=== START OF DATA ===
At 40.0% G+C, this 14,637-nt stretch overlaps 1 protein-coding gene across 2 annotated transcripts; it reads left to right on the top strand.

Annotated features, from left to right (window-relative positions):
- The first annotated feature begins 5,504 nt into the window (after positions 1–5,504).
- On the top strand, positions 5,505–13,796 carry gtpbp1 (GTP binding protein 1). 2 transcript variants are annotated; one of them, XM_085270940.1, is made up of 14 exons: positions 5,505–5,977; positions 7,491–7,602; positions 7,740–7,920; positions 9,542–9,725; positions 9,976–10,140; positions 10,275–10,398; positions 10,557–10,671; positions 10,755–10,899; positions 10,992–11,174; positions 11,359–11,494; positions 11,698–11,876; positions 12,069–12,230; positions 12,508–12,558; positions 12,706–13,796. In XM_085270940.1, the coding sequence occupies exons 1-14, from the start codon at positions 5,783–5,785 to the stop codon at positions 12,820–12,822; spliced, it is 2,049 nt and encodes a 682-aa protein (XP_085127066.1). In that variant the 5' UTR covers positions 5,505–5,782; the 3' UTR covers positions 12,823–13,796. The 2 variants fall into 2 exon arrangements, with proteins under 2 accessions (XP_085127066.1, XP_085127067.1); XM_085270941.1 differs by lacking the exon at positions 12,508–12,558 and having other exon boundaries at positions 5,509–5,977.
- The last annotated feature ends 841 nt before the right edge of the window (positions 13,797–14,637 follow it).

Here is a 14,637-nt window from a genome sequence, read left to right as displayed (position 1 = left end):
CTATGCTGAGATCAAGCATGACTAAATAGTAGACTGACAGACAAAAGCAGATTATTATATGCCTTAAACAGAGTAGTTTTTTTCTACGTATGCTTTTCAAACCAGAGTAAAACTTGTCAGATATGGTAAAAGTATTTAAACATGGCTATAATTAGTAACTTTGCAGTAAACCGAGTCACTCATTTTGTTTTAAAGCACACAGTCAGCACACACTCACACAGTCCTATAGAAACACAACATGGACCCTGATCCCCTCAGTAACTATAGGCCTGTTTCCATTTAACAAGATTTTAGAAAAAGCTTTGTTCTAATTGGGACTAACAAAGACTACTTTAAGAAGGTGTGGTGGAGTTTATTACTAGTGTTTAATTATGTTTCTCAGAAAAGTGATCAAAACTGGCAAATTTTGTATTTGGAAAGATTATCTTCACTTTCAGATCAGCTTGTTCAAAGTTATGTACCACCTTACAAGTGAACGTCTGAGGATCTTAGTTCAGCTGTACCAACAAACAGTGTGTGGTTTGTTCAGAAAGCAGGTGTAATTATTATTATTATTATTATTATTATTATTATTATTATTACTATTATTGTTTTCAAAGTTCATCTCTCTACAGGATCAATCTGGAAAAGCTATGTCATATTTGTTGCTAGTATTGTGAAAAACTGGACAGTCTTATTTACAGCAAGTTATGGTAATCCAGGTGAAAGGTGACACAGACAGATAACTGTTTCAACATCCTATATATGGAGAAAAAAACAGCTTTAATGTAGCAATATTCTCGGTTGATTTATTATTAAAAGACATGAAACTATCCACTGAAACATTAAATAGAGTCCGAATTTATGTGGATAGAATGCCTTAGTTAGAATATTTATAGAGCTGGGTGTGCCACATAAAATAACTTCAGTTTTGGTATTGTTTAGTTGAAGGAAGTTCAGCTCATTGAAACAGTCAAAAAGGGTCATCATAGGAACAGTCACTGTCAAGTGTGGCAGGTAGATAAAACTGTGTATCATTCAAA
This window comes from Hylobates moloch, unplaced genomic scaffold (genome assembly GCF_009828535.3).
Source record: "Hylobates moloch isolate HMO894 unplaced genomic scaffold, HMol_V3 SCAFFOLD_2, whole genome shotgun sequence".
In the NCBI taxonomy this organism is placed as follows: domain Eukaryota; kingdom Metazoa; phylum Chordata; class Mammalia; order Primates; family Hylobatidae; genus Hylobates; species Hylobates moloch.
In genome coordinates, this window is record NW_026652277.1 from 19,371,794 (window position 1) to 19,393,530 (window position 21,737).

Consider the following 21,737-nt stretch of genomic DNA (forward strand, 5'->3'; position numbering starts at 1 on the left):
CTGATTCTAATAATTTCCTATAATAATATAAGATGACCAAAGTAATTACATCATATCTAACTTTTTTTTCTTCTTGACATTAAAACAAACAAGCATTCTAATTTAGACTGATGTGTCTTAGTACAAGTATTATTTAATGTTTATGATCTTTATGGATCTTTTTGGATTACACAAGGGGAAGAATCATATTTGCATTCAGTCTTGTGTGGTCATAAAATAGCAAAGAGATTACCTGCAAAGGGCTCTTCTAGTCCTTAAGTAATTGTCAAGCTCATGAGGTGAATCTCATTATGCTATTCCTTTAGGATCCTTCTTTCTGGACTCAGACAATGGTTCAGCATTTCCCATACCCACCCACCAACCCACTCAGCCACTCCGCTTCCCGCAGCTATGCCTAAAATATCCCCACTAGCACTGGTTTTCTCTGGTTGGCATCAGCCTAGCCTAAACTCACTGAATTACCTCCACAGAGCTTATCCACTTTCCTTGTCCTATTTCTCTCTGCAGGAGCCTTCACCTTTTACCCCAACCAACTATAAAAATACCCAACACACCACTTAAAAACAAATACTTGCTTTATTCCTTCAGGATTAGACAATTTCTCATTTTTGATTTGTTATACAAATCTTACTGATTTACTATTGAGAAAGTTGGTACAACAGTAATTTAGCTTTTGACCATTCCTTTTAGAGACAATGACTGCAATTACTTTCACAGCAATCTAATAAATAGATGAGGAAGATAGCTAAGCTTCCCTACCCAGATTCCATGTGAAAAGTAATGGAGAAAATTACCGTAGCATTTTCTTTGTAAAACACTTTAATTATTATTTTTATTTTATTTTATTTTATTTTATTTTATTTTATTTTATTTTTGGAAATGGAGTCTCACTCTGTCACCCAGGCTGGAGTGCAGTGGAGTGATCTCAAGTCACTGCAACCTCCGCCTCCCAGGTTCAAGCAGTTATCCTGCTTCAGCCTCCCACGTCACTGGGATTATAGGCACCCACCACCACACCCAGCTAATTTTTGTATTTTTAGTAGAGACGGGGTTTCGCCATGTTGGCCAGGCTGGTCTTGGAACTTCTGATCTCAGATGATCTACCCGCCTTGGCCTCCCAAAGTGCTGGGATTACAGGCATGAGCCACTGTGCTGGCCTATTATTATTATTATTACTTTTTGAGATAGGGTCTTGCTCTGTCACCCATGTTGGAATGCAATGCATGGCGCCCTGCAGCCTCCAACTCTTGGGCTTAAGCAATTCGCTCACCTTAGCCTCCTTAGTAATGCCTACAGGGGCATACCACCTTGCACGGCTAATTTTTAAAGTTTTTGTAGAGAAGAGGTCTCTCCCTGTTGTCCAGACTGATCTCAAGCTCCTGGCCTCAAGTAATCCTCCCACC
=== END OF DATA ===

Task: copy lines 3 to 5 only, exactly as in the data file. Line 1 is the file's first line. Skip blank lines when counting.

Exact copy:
- The first annotated feature begins 5,504 nt into the window (after positions 1–5,504).
- On the top strand, positions 5,505–13,796 carry gtpbp1 (GTP binding protein 1). 2 transcript variants are annotated; one of them, XM_085270940.1, is made up of 14 exons: positions 5,505–5,977; positions 7,491–7,602; positions 7,740–7,920; positions 9,542–9,725; positions 9,976–10,140; positions 10,275–10,398; positions 10,557–10,671; positions 10,755–10,899; positions 10,992–11,174; positions 11,359–11,494; positions 11,698–11,876; positions 12,069–12,230; positions 12,508–12,558; positions 12,706–13,796. In XM_085270940.1, the coding sequence occupies exons 1-14, from the start codon at positions 5,783–5,785 to the stop codon at positions 12,820–12,822; spliced, it is 2,049 nt and encodes a 682-aa protein (XP_085127066.1). In that variant the 5' UTR covers positions 5,505–5,782; the 3' UTR covers positions 12,823–13,796. The 2 variants fall into 2 exon arrangements, with proteins under 2 accessions (XP_085127066.1, XP_085127067.1); XM_085270941.1 differs by lacking the exon at positions 12,508–12,558 and having other exon boundaries at positions 5,509–5,977.
- The last annotated feature ends 841 nt before the right edge of the window (positions 13,797–14,637 follow it).